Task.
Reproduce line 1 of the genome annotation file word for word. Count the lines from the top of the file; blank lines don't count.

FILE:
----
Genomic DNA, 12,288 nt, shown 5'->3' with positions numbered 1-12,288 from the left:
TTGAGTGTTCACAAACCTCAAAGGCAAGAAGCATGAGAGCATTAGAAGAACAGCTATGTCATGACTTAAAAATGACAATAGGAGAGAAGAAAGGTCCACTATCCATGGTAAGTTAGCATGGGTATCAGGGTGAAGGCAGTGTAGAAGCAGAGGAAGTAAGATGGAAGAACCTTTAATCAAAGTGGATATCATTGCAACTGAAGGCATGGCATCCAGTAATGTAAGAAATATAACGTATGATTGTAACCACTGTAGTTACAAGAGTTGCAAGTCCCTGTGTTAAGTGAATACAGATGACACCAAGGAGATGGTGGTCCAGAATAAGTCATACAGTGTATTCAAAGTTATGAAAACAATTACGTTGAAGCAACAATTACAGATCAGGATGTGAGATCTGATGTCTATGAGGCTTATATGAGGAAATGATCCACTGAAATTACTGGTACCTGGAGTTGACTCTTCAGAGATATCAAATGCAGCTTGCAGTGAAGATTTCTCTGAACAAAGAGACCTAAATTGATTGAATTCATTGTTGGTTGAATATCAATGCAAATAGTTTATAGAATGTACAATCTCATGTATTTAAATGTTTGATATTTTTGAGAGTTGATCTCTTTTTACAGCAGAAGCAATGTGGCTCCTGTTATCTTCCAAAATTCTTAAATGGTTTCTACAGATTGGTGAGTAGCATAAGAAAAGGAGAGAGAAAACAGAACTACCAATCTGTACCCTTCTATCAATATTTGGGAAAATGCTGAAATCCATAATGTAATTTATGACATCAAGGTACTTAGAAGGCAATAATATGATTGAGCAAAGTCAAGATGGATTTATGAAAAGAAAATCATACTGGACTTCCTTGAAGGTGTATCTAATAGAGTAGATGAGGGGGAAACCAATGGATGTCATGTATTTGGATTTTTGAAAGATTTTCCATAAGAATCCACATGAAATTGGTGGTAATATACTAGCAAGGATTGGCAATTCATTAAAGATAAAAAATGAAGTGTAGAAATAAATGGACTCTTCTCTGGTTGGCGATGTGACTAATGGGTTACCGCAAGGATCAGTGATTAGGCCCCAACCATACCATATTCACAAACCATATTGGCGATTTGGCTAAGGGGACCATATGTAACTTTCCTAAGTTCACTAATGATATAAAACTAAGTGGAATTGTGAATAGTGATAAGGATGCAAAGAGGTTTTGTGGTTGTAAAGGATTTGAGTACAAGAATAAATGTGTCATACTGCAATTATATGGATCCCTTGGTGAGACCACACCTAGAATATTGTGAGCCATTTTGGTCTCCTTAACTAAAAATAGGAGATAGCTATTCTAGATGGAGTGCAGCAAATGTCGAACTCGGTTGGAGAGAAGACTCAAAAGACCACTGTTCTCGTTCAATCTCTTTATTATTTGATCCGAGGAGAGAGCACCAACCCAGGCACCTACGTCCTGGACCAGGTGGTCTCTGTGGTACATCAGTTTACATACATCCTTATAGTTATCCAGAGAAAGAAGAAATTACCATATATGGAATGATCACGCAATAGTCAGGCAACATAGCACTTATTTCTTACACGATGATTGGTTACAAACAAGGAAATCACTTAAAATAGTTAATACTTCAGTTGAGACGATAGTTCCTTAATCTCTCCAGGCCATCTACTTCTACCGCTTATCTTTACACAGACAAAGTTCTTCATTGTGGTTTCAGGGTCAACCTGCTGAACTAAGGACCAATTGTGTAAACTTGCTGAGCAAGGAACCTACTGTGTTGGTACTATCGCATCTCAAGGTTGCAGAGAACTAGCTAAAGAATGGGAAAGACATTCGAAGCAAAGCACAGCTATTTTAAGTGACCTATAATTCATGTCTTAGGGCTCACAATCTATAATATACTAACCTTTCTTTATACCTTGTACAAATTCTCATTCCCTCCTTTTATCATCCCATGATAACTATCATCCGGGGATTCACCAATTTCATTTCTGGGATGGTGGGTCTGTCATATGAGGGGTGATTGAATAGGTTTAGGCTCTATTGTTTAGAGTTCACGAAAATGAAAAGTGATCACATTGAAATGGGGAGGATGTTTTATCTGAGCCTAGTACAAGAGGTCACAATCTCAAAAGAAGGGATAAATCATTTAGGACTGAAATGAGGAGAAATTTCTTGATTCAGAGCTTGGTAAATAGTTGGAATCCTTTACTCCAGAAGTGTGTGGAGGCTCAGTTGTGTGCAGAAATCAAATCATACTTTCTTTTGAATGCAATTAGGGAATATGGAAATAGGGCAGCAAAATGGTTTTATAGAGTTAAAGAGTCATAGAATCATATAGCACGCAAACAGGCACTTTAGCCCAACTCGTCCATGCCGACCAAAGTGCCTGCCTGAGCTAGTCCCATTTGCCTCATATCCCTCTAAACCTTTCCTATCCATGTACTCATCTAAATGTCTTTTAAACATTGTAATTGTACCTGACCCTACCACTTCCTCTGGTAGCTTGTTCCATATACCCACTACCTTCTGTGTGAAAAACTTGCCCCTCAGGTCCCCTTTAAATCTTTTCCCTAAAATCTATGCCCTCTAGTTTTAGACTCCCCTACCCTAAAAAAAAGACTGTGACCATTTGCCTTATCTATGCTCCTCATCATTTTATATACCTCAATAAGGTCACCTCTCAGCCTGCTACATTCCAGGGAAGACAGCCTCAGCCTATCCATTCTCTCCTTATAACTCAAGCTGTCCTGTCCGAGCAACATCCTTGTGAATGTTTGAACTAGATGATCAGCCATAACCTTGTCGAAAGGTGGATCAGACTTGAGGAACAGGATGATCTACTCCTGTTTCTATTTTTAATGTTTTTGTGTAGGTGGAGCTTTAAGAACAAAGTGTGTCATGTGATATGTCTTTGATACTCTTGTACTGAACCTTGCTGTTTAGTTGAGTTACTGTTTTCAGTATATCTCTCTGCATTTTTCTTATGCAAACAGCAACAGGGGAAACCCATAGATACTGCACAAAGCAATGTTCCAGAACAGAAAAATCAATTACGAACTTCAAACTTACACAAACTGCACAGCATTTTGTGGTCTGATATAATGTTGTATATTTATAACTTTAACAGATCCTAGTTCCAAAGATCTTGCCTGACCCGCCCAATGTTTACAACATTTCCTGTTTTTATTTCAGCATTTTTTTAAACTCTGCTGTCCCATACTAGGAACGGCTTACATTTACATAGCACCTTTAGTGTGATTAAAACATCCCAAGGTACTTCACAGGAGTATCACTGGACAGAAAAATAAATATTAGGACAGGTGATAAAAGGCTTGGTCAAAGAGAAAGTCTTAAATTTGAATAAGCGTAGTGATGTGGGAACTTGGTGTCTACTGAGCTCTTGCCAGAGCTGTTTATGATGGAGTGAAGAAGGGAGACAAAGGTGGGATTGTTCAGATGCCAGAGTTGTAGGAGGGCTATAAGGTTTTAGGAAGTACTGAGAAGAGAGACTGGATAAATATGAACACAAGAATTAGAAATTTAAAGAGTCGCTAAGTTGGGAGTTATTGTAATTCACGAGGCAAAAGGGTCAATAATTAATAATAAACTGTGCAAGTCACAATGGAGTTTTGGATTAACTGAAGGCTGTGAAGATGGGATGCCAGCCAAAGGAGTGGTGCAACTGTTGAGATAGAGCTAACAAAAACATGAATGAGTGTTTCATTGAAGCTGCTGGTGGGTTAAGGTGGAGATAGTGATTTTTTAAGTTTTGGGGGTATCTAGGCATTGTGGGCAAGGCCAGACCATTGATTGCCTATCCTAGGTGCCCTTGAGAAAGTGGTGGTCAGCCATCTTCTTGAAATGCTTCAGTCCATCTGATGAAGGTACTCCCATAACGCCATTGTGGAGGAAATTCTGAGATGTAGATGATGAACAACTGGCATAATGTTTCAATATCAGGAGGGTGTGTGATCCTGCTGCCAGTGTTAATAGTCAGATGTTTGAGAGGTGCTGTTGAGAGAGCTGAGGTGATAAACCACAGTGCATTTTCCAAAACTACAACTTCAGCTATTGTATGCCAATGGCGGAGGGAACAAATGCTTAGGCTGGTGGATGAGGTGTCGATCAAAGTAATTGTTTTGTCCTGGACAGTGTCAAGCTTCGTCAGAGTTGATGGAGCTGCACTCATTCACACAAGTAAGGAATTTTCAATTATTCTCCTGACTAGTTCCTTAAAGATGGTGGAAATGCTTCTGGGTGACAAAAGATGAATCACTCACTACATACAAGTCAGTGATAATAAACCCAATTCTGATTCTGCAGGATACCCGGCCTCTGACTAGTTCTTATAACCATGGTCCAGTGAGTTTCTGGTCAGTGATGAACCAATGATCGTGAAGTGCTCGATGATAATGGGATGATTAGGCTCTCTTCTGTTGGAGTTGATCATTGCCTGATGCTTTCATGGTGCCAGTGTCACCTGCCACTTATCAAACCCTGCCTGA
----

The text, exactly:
Genomic DNA, 12,288 nt, shown 5'->3' with positions numbered 1-12,288 from the left: